Sydney Lee tried to cast her vote in the Wisconsin primary on April 7, but everything went wrong. She ordered her absentee ballot a month beforehand — it never came. She wanted to go to the polls, but the lines in the five open polling stations in Milwaukee (condensed from 100) had a 3-4 hour wait. Sydney has asthma and she was afraid of contracting COVID-19. As it turns out, Sydney made the healthy choice: We know that as of April 30, 52 polls workers and national guard members contracted COVID on election day. Nobody knows how many voters contracted the virus that day.

Sydney's experience should be a warning to us all. What happened in Wisconsin — changing election dates, too few poll workers, reduced polling stations, long lines, disappearing absentee ballots — is going to be the universal voting experience in November. For the youngest voters — Generation Z — that experience will be extra confusing.

In America, we constantly decry the fact that young people don't vote, and historically the statistics have substantiated that complaint. In nonmidterm elections, the youngest generation typically turns out at 45-50 percent — up to 20 points lower than older groups of voters. In midterm elections that number falls into the teens. We also know why these turnout rates are so low: lack of connection between daily lived experience and political participation; lack of knowledge about the process of voting and what's on the ballot; practical issues around where to best register and how to actually cast your vote. 

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Yet, despite the fact that these barriers have long existed for young people, in the 2018 midterm election we saw evidence of a new trend: The youngest generation turned out at nearly 28 percent. For college students that rate was higher: 40 percent. College women voted at more than 4 points higher than their male peers.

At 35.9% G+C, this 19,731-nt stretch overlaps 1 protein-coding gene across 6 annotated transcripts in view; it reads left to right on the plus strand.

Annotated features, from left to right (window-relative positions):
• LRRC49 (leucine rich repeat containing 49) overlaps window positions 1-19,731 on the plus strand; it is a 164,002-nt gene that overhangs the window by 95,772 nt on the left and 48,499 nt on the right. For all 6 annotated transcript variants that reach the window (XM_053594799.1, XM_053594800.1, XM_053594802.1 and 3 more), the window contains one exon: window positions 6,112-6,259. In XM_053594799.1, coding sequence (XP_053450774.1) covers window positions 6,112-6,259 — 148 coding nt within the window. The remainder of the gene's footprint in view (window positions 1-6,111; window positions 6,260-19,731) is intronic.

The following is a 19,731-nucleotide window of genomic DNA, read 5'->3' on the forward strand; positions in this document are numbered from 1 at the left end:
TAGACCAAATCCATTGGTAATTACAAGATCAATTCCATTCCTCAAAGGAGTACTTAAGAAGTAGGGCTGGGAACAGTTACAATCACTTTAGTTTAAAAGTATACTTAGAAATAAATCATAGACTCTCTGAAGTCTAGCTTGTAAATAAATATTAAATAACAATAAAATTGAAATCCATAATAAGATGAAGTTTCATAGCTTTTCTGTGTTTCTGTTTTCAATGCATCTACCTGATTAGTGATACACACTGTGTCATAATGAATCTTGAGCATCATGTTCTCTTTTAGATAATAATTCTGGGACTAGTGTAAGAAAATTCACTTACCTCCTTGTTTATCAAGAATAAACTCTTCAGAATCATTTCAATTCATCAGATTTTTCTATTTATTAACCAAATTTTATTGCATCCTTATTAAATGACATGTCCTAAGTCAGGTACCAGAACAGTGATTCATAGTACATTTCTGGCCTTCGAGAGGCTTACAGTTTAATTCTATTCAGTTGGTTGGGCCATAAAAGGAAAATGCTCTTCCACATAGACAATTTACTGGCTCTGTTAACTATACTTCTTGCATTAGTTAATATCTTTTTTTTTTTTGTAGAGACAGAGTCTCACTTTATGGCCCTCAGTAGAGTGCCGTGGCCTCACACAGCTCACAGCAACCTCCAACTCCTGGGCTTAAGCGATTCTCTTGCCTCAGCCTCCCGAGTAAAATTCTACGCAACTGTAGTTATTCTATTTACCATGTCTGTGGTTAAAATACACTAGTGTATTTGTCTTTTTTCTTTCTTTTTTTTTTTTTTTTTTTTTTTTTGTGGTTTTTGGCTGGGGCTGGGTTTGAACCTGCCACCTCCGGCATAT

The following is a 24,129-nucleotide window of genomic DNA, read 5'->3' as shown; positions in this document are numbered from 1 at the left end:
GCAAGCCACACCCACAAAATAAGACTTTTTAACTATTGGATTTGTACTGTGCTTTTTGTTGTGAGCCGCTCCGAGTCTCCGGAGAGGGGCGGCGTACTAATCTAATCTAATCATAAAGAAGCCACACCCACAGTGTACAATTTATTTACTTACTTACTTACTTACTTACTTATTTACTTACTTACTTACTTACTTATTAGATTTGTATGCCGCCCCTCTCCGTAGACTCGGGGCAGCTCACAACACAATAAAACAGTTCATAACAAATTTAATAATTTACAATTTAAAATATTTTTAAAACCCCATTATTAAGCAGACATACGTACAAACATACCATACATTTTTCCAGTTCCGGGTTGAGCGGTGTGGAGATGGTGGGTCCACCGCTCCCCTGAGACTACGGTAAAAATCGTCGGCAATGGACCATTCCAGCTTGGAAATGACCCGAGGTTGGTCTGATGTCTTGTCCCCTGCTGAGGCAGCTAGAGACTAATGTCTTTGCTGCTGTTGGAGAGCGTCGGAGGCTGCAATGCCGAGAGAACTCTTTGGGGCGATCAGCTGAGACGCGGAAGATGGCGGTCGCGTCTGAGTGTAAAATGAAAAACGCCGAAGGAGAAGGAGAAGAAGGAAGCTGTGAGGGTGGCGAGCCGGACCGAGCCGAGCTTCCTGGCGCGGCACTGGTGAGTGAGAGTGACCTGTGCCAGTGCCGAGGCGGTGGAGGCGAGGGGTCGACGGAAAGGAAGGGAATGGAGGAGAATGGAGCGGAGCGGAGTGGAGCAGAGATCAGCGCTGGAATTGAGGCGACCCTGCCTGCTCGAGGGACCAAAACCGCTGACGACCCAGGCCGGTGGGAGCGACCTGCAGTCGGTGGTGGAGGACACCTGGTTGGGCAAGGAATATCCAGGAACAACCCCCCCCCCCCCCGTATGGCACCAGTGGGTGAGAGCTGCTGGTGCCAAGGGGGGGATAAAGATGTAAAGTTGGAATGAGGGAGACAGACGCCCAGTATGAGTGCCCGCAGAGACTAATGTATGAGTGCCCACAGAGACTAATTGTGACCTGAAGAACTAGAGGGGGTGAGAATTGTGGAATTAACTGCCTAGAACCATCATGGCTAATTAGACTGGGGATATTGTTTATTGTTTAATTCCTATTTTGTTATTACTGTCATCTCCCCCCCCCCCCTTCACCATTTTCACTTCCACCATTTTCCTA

The reality is that Generation Z is prepared and motivated to vote, and we're doing everything in our power to make it really, really hard. Students do not know whether or where they will be in college this fall. They have to make decisions about where to register (or re-register) based on state-specific voting rules currently in flux due to legal rulings that will be challenged up until the very last minute. Even the most well-intended college student is going to run up against practical barriers to registering and voting that the most experienced and active citizen would find daunting.

So what do we do? There are obviously structural answers to these challenges; we cannot rely on individual motivation to fix this problem alone. But given the immediacy of the election, my organization, IGNITE, is working to maximize the Gen Z vote given the broken rules that are in place. IGNITE is an expert on motivating Gen Z women to vote. Case in point: 90 percent of our young women voted in 2018. We do this via sustained, year-round programming that helps young women connect the issues they already care about with the role of legislators making policy decisions about those issues; we teach them to register themselves, then ask them to register and mobilize their peers and communities (which they do at 3x the rate of their peers). IGNITE has been successful in our work, and we are poised to leverage the organizing power of IGNITE women on college campuses to IGNITE the Vote of college students across America.

Why do we care? Perhaps the largest reason is that voting is a gateway drug for itself: if a young person votes in two consecutive elections they become a lifetime voter. Based on the 2018 Gen Z vote totals, we have an opportunity to create a generation that votes at high rates for the rest of their lives. Whether or not this happens is up to us.

Anne Moses is the president and founder of IGNITE. She has more than 25 years' experience in social justice and political organizations across the non-profit, political, and academic sectors with a focus on women and girls. In 2010, Anne founded IGNITE, a nationally recognized 501c3 that is building a movement of women who are ready and eager to become the next generation of political leaders.

Published on May 13, 2020